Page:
Is It Ever Okay to Leave a Performance During Curtain Call?
Last week, I attended a show I'd been eagerly anticipating: Dragon Spring Phoenix Rise at The Shed, a brand-new performance venue in New York City. Not only was I looking forward to Akram Khan's choreography (not to mention a sword-wielding PeiJu Chien-Pott and remixes of Sia's music), but I was anxious to get a taste of The Shed's ambitious inaugural season.
Despite the slick marketing and big names involved, Dragon Spring fell short, with its cheesy dialogue, disjointed pacing and problematic narrative.
But something that evening bothered me far more than what was happening onstage.
As soon as the performance ended, the audience was out of their seats, leaving in droves. Was there free ice cream outside the theater? Was a celebrity doing a meet-and-greet? Or had the building spontaneously burst into flames making a swift exit necessary? I can attest that none of these were true.
To be clear, this wasn't just the usual contingent of a few antsy folks who dash when the curtain falls. Nearly half of the audience was bolting without so much as clapping for the performers.
It begs a few questions: Did they really hate the show that much? And, if so, does that justify skipping the curtain call? Or, was The Shed pulling in a different audience than regular theatergoers who are familiar with this etiquette? Perhaps the exodus was related to the venue: Its McCourt performance space borders on the informal. The transformable space feels like a cavernous shell, and its temporary seating on risers mimics that of an amusement park, where shows are consumed before visitors swiftly move on to the next attraction.
Call me cranky, but regardless of how you feel about a show's direction or cohesiveness, the performers deserve more respect. Hating a show doesn't negate the hours the cast has spent in the rehearsal studio—in Chien-Pott's case, her martial arts training for Dragon Spring began in January—nor does it erase the energy they pour into that evening's very performance.
If you're truly unenthused by a show, you do not have to clap. But remain in your seat—at least out of respect for the performers, so they don't have to see you leaving.
And yes, your opinion about the production—the choreography, the lighting, the sound, the direction, the costumes and sets—not solely the performance of it, can, does and should play into your applause and whoops and hollers.
With anything, there are always exceptions. And so I have penned a list of acceptable reasons for you to leave amidst the curtain call:
- Your baby has just thrown up on another patron.
- You are having a medical emergency.
- You are in imminent danger.
- You might miss the train.*
*If the curtain call is the slim margin between you catching or missing the last train of the night, we'll grant you an exception. But be aware that you may be silently judged.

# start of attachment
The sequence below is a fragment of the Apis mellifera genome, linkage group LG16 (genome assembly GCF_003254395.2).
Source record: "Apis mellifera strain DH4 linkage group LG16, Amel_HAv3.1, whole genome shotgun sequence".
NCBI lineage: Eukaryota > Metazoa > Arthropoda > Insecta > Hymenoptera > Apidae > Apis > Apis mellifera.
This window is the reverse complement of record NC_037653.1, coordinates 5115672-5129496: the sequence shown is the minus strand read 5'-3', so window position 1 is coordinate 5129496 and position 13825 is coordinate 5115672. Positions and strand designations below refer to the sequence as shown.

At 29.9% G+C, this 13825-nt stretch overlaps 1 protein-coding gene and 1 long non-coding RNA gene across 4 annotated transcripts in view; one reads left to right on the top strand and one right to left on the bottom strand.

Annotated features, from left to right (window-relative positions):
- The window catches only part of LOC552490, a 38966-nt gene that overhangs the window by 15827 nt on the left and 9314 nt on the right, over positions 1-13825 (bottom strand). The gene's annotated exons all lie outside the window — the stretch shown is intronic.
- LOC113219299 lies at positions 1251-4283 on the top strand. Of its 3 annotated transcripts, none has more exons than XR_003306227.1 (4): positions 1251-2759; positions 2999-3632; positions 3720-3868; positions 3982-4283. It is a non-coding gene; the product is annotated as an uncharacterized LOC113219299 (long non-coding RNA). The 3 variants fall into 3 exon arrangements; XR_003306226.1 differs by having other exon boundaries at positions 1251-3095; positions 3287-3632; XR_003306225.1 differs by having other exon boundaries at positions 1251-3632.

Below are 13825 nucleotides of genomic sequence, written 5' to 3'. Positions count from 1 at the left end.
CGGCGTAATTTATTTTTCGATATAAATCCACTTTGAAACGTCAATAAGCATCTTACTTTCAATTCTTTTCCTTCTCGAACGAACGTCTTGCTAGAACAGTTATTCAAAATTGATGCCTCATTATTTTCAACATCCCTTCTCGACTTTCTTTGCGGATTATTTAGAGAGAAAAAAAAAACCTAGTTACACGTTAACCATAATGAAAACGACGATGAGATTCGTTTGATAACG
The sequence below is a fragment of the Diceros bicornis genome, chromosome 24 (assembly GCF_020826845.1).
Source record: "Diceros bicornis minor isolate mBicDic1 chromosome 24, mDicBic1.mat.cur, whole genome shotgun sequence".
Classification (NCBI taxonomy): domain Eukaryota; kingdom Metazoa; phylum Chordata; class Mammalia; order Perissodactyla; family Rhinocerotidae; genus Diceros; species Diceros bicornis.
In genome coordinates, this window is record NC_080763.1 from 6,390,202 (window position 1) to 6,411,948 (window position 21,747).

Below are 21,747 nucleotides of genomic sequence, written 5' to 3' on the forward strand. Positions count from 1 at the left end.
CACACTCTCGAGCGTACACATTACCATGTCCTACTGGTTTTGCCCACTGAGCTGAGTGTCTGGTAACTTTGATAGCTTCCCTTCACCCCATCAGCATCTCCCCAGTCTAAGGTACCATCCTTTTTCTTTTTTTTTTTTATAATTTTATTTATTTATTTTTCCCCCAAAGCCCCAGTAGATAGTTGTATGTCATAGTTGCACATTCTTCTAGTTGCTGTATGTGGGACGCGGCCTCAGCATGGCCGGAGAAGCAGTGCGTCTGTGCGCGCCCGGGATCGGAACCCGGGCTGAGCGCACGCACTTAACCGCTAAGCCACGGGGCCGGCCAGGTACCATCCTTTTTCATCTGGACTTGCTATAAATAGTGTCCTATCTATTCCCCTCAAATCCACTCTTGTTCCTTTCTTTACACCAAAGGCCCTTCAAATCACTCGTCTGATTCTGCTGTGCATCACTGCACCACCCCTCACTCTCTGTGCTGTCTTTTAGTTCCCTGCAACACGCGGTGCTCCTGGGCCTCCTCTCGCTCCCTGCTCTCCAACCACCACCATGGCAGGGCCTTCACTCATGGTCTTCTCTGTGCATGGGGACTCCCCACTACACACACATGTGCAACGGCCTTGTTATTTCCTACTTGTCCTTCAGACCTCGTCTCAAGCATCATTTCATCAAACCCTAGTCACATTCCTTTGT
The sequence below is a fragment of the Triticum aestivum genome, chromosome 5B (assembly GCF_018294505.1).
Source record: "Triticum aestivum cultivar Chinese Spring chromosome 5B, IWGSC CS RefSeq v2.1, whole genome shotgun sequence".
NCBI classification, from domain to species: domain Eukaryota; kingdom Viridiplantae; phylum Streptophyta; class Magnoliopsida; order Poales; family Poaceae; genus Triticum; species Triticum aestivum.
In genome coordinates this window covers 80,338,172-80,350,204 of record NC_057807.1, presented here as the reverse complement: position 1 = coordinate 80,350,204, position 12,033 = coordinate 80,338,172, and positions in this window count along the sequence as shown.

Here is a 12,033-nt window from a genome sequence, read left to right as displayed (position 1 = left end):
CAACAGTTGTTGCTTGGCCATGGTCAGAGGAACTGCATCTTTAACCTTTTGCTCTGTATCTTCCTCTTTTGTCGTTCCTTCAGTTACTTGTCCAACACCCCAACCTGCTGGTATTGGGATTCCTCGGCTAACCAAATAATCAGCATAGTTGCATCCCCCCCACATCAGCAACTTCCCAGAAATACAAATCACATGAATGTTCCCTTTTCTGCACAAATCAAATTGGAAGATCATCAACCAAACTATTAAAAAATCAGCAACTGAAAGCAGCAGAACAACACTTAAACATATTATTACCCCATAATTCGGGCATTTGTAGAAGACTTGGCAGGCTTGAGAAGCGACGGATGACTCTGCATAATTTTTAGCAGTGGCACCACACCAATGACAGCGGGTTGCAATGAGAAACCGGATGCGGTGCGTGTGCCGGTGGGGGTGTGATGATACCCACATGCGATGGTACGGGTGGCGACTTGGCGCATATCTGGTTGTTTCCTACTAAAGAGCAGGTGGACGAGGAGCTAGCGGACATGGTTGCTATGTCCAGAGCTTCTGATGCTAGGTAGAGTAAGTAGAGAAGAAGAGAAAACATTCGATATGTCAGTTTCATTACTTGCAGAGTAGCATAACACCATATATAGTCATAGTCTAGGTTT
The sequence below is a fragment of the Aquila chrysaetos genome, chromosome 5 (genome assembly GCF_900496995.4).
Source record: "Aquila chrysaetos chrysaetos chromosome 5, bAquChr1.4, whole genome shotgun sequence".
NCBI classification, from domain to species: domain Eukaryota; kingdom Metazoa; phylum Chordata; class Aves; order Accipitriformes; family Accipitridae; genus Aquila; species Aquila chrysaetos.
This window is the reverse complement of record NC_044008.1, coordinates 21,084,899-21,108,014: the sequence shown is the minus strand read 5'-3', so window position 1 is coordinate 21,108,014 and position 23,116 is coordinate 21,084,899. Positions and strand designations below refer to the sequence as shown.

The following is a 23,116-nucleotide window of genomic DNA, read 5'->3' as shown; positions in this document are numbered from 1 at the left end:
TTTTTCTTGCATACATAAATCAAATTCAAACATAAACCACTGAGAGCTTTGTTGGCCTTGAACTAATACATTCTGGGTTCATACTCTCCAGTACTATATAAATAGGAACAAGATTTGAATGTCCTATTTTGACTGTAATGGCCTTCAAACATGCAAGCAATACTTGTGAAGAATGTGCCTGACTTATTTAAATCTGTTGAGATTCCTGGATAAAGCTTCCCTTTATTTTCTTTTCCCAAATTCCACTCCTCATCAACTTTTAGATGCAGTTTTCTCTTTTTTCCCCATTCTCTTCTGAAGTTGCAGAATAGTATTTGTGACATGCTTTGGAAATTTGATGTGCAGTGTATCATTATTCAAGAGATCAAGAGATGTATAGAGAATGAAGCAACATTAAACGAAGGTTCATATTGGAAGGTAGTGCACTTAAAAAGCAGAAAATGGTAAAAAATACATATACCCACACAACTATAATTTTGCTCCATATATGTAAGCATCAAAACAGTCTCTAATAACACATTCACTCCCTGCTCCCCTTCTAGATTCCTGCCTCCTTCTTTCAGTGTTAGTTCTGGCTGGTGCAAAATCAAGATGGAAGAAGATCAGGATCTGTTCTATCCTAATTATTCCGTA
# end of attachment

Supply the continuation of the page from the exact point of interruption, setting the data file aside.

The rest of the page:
If a show is incredibly offensive to you, and you cannot bear to witness it, it is your right to leave. Whenever you want, even as it's unfolding. But, if you've sat through the entire thing, have the decency to remain through the curtain call. This craft is rigorous, and it is worthy of your respect.
Back in 2011 when Joe Lanteri first approached Katie Langan, chair of Marymount Manhattan College's dance department, about getting involved with New York City Dance Alliance, she was skeptical about the convention/competition world.
"But I was pleasantly surprised by the enormity of talent that was there," she says. "His goal was to start scholarship opportunities, and I said okay, I'm in."
Today, it's fair to say that Lanteri has far surpassed his goal of creating scholarship opportunities. But NYCDA has done so much more, bridging the gap between the convention world and the professional world by forging a wealth of partnerships with dance institutions from Marymount to The Ailey School to Complexions Contemporary Ballet and many more. There's a reason these companies and schools—some of whom otherwise may not see themselves as aligned with the convention/competition world—keep deepening their relationships with NYCDA.
Now, college scholarships are just one of many ways NYCDA has gone beyond the typical weekend-long convention experience and created life-changing opportunities for students. We rounded up some of the most notable ones:
We knew that Ivo van Hove and Anne Teresa de Keersmaeker's production of West Side Story would challenge our preconceived notions about the show.
But a recent Vogue story gives us a taste of just how nontraditional the Broadway revival will be. Most notably, van Hove is cutting "I Feel Pretty" and the "Somewhere" ballet, condensing the show into one act to better reflect the urgency of the 48-hour plot. (The choice has been approved by the West Side Story estate, including Sondheim, who has "long been uncomfortable" with some of the "I Feel Pretty" lyrics.)
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